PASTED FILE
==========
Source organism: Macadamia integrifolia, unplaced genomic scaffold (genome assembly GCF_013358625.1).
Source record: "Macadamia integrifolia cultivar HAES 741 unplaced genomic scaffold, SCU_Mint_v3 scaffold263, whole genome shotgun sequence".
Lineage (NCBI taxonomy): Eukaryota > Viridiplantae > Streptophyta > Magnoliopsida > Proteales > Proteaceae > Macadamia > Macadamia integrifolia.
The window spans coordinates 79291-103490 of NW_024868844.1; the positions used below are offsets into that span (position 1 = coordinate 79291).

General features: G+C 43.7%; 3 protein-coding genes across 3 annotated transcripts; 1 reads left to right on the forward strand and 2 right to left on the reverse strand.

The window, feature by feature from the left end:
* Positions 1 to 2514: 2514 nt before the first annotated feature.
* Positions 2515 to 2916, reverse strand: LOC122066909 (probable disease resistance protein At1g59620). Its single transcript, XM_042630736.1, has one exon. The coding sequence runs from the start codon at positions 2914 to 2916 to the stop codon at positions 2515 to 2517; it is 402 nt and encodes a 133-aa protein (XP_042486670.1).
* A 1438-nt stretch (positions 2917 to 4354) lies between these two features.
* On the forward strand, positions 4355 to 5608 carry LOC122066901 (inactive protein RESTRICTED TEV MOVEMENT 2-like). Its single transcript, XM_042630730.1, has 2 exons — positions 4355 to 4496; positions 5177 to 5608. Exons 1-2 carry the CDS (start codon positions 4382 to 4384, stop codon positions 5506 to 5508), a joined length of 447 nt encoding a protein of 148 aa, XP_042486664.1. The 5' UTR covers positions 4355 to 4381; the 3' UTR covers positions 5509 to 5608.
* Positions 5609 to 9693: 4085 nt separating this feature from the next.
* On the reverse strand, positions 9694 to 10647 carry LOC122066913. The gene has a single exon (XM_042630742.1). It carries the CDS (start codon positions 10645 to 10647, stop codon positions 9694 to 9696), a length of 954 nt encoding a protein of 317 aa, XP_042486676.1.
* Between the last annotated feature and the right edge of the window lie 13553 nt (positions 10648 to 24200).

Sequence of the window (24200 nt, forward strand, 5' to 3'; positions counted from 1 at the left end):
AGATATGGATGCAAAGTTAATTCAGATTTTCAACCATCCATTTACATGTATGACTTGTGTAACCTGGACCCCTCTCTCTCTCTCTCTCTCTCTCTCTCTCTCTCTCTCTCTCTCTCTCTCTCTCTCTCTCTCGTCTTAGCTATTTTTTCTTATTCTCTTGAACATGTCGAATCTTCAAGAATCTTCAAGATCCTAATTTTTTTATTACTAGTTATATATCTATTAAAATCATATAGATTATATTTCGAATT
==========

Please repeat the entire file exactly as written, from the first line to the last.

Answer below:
Source organism: Macadamia integrifolia, unplaced genomic scaffold (genome assembly GCF_013358625.1).
Source record: "Macadamia integrifolia cultivar HAES 741 unplaced genomic scaffold, SCU_Mint_v3 scaffold263, whole genome shotgun sequence".
Lineage (NCBI taxonomy): Eukaryota > Viridiplantae > Streptophyta > Magnoliopsida > Proteales > Proteaceae > Macadamia > Macadamia integrifolia.
The window spans coordinates 79291-103490 of NW_024868844.1; the positions used below are offsets into that span (position 1 = coordinate 79291).

General features: G+C 43.7%; 3 protein-coding genes across 3 annotated transcripts; 1 reads left to right on the forward strand and 2 right to left on the reverse strand.

The window, feature by feature from the left end:
* Positions 1 to 2514: 2514 nt before the first annotated feature.
* Positions 2515 to 2916, reverse strand: LOC122066909 (probable disease resistance protein At1g59620). Its single transcript, XM_042630736.1, has one exon. The coding sequence runs from the start codon at positions 2914 to 2916 to the stop codon at positions 2515 to 2517; it is 402 nt and encodes a 133-aa protein (XP_042486670.1).
* A 1438-nt stretch (positions 2917 to 4354) lies between these two features.
* On the forward strand, positions 4355 to 5608 carry LOC122066901 (inactive protein RESTRICTED TEV MOVEMENT 2-like). Its single transcript, XM_042630730.1, has 2 exons — positions 4355 to 4496; positions 5177 to 5608. Exons 1-2 carry the CDS (start codon positions 4382 to 4384, stop codon positions 5506 to 5508), a joined length of 447 nt encoding a protein of 148 aa, XP_042486664.1. The 5' UTR covers positions 4355 to 4381; the 3' UTR covers positions 5509 to 5608.
* Positions 5609 to 9693: 4085 nt separating this feature from the next.
* On the reverse strand, positions 9694 to 10647 carry LOC122066913. The gene has a single exon (XM_042630742.1). It carries the CDS (start codon positions 10645 to 10647, stop codon positions 9694 to 9696), a length of 954 nt encoding a protein of 317 aa, XP_042486676.1.
* Between the last annotated feature and the right edge of the window lie 13553 nt (positions 10648 to 24200).

Sequence of the window (24200 nt, forward strand, 5' to 3'; positions counted from 1 at the left end):
AGATATGGATGCAAAGTTAATTCAGATTTTCAACCATCCATTTACATGTATGACTTGTGTAACCTGGACCCCTCTCTCTCTCTCTCTCTCTCTCTCTCTCTCTCTCTCTCTCTCTCTCTCTCTCTCTCTCTCGTCTTAGCTATTTTTTCTTATTCTCTTGAACATGTCGAATCTTCAAGAATCTTCAAGATCCTAATTTTTTTATTACTAGTTATATATCTATTAAAATCATATAGATTATATTTCGAATT